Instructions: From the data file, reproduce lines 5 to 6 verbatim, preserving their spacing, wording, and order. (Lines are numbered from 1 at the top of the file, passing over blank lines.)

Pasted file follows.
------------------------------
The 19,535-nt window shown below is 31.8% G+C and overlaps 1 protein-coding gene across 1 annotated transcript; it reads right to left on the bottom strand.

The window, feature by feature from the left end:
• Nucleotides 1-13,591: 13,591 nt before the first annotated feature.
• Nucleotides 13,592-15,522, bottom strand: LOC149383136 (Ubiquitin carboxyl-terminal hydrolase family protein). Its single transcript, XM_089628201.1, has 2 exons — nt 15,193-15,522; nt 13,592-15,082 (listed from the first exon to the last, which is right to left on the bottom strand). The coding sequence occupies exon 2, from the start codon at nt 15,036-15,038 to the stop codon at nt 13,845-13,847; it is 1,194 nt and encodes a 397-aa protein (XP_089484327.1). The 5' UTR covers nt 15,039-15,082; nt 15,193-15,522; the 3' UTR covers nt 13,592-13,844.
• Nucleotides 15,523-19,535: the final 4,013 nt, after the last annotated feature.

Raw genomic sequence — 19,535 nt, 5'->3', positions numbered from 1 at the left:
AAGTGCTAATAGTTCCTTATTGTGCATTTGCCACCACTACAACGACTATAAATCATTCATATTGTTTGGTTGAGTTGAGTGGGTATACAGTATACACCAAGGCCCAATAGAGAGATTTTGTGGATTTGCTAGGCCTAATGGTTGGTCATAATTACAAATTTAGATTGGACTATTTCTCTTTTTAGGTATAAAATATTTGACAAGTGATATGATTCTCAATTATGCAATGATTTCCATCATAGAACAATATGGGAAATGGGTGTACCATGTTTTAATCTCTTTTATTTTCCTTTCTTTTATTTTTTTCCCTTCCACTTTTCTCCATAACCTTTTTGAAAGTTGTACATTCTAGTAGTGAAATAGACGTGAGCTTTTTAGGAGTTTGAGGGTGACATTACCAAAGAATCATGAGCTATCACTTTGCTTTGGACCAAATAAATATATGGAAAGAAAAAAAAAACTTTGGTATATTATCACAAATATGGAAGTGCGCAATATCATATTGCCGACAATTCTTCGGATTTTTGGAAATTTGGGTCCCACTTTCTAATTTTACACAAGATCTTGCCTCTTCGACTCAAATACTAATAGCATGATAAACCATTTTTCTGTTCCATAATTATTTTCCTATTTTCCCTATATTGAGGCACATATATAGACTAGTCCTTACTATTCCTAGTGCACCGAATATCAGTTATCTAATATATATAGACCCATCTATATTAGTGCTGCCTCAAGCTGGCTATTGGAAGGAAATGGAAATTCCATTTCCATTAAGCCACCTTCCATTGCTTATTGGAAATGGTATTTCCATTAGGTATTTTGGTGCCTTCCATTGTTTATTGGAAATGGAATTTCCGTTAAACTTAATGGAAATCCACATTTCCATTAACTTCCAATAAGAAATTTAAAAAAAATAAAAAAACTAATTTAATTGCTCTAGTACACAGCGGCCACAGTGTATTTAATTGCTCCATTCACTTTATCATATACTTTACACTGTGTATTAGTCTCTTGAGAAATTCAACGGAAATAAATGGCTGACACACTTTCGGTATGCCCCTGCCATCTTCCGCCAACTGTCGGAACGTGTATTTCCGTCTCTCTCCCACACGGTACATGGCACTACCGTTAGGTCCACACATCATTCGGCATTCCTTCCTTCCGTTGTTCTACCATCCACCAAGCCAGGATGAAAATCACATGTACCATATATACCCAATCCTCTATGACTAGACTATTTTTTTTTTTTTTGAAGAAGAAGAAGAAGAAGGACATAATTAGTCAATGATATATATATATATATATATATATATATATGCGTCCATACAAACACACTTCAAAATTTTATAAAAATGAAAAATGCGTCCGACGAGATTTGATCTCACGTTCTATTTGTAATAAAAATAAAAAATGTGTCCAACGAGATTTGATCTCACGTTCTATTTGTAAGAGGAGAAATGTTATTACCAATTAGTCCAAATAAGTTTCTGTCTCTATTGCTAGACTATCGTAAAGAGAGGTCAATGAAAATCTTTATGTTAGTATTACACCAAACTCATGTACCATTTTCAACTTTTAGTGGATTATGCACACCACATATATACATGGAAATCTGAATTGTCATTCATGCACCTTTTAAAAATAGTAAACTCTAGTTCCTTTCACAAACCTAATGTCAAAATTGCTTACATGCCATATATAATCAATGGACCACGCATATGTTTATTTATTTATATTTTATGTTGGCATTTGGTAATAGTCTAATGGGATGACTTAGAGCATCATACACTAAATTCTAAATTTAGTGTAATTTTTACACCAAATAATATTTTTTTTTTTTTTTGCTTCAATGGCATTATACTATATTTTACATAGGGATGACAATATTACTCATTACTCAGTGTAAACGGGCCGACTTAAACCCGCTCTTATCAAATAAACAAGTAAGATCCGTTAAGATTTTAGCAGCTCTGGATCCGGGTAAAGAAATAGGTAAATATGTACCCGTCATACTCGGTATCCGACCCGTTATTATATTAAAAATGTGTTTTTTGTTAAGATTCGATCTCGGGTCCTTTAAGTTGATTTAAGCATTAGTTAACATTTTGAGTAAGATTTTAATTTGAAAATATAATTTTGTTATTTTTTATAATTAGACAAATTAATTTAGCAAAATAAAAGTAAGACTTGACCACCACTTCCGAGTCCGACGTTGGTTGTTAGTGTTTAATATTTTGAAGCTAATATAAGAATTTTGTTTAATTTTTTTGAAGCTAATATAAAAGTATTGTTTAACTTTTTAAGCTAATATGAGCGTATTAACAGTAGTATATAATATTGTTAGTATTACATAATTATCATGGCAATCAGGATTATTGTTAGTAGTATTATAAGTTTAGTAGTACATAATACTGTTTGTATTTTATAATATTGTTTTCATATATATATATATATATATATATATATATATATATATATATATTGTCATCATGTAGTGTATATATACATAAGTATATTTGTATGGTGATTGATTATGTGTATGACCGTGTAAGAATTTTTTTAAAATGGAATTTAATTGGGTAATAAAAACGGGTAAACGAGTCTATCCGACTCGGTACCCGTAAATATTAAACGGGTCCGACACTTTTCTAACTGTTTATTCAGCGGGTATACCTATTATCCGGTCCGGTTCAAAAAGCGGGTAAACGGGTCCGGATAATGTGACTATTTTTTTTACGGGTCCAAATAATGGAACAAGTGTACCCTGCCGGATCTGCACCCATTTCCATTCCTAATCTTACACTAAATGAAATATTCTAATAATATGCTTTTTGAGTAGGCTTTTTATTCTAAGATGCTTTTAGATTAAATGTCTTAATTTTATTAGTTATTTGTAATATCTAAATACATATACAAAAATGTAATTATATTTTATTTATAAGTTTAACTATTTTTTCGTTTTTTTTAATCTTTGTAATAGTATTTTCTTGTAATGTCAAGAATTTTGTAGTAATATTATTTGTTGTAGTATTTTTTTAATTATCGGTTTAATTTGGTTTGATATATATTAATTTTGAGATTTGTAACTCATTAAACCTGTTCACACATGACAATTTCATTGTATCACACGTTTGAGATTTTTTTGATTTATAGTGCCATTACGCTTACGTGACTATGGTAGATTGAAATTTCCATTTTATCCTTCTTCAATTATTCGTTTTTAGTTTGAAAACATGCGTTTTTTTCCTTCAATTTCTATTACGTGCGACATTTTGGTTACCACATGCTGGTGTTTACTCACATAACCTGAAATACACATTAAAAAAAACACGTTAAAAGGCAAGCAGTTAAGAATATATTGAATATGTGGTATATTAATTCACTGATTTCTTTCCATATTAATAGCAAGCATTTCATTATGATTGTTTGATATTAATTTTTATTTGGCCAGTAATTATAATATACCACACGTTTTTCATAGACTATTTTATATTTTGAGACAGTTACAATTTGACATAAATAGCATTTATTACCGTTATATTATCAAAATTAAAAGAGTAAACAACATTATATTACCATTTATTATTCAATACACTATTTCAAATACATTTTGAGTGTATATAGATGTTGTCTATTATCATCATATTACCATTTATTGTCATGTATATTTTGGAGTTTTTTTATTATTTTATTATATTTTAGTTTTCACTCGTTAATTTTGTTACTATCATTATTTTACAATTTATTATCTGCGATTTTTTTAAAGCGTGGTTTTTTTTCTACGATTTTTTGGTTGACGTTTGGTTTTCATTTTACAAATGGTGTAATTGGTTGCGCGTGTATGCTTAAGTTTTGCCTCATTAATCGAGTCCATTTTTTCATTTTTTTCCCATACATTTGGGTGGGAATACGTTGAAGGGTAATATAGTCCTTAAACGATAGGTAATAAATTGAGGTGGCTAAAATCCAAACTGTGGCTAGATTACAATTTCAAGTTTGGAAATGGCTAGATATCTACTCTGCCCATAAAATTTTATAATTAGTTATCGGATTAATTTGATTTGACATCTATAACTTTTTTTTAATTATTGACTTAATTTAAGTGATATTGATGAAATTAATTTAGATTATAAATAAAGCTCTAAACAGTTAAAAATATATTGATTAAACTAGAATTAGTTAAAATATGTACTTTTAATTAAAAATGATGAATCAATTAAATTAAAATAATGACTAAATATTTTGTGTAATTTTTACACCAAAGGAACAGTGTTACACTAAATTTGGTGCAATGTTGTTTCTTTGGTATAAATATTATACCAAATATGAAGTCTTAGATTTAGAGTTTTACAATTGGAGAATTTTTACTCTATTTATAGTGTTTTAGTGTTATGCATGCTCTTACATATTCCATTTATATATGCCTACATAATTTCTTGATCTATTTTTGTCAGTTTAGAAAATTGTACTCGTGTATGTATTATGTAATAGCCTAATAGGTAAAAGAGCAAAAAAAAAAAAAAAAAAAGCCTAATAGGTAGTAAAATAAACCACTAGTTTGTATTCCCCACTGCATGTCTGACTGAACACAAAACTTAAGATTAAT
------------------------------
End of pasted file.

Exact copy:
• Nucleotides 15,523-19,535: the final 4,013 nt, after the last annotated feature.

Raw genomic sequence — 19,535 nt, 5'->3', positions numbered from 1 at the left: